Foreign Residents Face Tax Bill on Sale of Aussie Home

Foreign Residents Face Tax Bill on Sale of Aussie Home




Foreign residents (also known as non tax residents) of Australia will soon have to pay tax if they sell their own homes at a profit.

This change, announced in the 2017-18 Federal Budget, potentially affects all property owners from 9 May, 2017 in two broad categories.

The first is those who sign a purchase contract for a property after 7.30pm on 9 May, 2017, and sell that property as a non tax resident of Australia. These people will need to calculate whether a capital gain has been made and pay tax accordingly. This will apply regardless of your tax residency status when you bought the property.

For example, if you are a tax resident of Australia when you buy the property, but then move overseas and become a non resident, the CGT calculation will apply if you sell while a non tax resident. And there is no pro-rata available between your time as a resident and non resident for tax purposes.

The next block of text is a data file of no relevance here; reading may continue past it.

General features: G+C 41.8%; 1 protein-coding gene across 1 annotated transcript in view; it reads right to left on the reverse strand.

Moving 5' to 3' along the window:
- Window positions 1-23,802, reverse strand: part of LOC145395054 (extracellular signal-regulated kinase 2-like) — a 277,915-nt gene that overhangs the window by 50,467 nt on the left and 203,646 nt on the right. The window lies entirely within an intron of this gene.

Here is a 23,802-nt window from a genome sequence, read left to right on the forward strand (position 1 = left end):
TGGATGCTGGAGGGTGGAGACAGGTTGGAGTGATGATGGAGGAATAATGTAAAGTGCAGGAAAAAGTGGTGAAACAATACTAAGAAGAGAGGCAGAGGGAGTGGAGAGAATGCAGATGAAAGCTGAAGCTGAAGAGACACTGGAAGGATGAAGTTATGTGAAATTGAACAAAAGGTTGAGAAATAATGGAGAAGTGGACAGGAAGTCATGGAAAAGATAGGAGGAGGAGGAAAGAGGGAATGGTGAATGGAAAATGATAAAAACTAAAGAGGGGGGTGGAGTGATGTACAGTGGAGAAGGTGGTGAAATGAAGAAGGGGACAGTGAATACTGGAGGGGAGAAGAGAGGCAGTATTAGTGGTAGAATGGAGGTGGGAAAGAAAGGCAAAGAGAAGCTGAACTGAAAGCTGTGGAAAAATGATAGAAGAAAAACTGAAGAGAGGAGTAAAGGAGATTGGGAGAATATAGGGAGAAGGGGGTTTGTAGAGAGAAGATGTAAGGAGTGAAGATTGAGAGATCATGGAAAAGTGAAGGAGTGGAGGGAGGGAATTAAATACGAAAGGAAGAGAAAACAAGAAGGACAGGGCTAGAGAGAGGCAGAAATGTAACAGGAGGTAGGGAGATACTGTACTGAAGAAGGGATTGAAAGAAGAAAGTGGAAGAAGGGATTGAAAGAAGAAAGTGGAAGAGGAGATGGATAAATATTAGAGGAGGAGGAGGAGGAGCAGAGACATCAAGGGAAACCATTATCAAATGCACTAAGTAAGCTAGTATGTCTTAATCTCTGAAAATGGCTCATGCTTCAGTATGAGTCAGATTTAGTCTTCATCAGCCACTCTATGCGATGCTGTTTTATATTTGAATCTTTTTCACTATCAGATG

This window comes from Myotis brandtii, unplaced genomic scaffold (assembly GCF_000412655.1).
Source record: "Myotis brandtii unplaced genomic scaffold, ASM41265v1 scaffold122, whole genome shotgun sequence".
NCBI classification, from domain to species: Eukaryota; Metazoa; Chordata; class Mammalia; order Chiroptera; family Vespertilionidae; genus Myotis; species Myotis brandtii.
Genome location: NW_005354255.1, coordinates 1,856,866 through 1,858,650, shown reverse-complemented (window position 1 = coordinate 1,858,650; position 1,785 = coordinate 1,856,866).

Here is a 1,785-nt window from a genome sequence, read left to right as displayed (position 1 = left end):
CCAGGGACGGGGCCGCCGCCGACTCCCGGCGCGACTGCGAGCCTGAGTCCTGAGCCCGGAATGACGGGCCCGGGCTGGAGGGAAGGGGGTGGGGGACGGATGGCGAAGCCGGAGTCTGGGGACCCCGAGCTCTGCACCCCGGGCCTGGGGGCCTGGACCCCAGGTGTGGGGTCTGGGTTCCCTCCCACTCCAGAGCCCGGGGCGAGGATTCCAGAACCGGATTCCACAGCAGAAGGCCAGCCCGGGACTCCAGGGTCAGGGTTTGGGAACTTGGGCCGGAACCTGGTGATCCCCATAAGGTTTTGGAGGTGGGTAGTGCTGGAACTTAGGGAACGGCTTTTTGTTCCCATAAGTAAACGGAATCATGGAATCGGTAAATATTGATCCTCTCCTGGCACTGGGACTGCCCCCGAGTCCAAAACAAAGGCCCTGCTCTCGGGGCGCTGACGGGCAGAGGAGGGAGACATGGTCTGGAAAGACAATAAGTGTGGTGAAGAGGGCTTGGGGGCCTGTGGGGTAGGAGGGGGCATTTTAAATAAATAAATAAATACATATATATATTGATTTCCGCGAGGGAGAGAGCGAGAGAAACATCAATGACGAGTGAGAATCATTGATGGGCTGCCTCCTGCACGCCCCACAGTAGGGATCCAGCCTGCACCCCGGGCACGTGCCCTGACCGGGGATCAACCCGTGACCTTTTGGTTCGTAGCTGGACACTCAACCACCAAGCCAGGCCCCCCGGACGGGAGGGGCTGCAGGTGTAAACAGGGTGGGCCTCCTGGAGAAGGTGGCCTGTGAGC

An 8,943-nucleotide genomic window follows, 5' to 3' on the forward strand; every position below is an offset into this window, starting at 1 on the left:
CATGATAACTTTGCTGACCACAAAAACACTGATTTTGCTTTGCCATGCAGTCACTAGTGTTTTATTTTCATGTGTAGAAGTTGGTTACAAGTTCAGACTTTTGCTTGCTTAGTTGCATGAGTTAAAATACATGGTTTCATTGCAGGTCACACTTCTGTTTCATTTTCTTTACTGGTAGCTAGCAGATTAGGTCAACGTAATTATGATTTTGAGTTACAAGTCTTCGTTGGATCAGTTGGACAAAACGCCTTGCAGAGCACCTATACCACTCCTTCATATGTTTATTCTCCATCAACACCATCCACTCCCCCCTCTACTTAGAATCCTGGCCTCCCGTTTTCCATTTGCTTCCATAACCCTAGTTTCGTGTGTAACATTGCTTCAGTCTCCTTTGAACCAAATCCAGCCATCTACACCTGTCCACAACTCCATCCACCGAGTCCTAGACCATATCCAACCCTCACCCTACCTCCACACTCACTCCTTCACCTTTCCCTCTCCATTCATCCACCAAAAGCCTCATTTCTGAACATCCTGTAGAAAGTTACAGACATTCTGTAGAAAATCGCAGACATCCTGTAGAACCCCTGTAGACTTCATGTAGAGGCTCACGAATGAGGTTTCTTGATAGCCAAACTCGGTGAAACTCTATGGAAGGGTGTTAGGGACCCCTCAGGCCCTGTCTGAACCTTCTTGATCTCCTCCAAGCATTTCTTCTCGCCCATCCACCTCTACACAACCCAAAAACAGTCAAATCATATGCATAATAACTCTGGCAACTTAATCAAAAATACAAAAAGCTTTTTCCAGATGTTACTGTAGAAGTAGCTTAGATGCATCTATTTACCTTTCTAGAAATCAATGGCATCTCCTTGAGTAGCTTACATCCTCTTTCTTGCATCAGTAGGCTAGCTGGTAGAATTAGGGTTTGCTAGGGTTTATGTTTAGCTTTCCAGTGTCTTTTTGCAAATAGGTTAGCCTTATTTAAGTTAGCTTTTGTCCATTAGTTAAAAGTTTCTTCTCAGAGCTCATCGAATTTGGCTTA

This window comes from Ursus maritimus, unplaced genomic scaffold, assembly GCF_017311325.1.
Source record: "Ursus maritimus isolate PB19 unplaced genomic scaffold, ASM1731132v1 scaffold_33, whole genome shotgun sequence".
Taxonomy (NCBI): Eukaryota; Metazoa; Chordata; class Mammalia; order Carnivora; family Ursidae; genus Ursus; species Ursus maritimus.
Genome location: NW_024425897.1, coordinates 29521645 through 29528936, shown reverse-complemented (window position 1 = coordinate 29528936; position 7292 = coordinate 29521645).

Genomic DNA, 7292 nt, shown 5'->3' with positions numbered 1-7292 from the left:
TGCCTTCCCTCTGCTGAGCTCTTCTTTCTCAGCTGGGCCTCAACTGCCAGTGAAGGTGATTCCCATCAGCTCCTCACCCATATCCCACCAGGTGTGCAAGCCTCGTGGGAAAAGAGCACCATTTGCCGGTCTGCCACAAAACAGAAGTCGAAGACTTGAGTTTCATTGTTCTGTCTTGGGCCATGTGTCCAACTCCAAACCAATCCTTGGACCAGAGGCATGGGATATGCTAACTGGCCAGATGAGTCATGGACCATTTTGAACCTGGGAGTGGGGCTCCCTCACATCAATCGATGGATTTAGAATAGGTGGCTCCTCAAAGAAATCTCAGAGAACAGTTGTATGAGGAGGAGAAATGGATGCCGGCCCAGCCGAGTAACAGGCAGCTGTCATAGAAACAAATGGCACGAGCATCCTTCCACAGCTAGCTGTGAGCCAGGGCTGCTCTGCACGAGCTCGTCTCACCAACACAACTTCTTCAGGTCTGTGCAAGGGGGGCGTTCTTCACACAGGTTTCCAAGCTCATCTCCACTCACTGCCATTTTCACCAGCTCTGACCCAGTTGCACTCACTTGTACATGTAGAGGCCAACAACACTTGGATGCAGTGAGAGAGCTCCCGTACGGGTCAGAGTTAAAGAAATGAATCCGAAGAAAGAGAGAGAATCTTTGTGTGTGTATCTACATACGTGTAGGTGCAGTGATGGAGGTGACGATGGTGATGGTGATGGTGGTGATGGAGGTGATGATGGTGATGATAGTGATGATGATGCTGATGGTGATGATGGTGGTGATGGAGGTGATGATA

The second are foreign residents for tax purposes who owned their own homes prior to 7.30pm, 9 May, 2017. These people will be able to access the old CGT free tax exemption rules until 30 June, 2019. From 1 July 2019, the new CGT rules on sale of your own home will apply to this group.

As with any change to tax laws, there can be a lot of twists and turns in relation to applying these new rules in practice. Some of the key points to remember include:

• Your tax residency and your citizenship status may not be the same.  In other words, even if you are an Australian citizen, you may be a non resident for tax purposes.   
• If you are a tax resident when you buy your own home, but then become a non resident, you may still be caught if sell while a non resident.
• The rules do not allow you to apportion the gain between the time you have been a resident and non resident.
• There are no concessions for non residents currently accessing the six-year tax free absence rule, apart from the grandfathering for sales up to 30 June 2019.
• However, where an individual returns to Australia and resumes Australian tax residency, they may still be able to claim main residence exemption.

If you own a principle place of residence (your own home) in Australia and you are already a non resident for tax purposes, or planning to become so, then you should seek some specific advice from a taxation specialist in relation to your situation.

Contact us on or 07 3510 1500.

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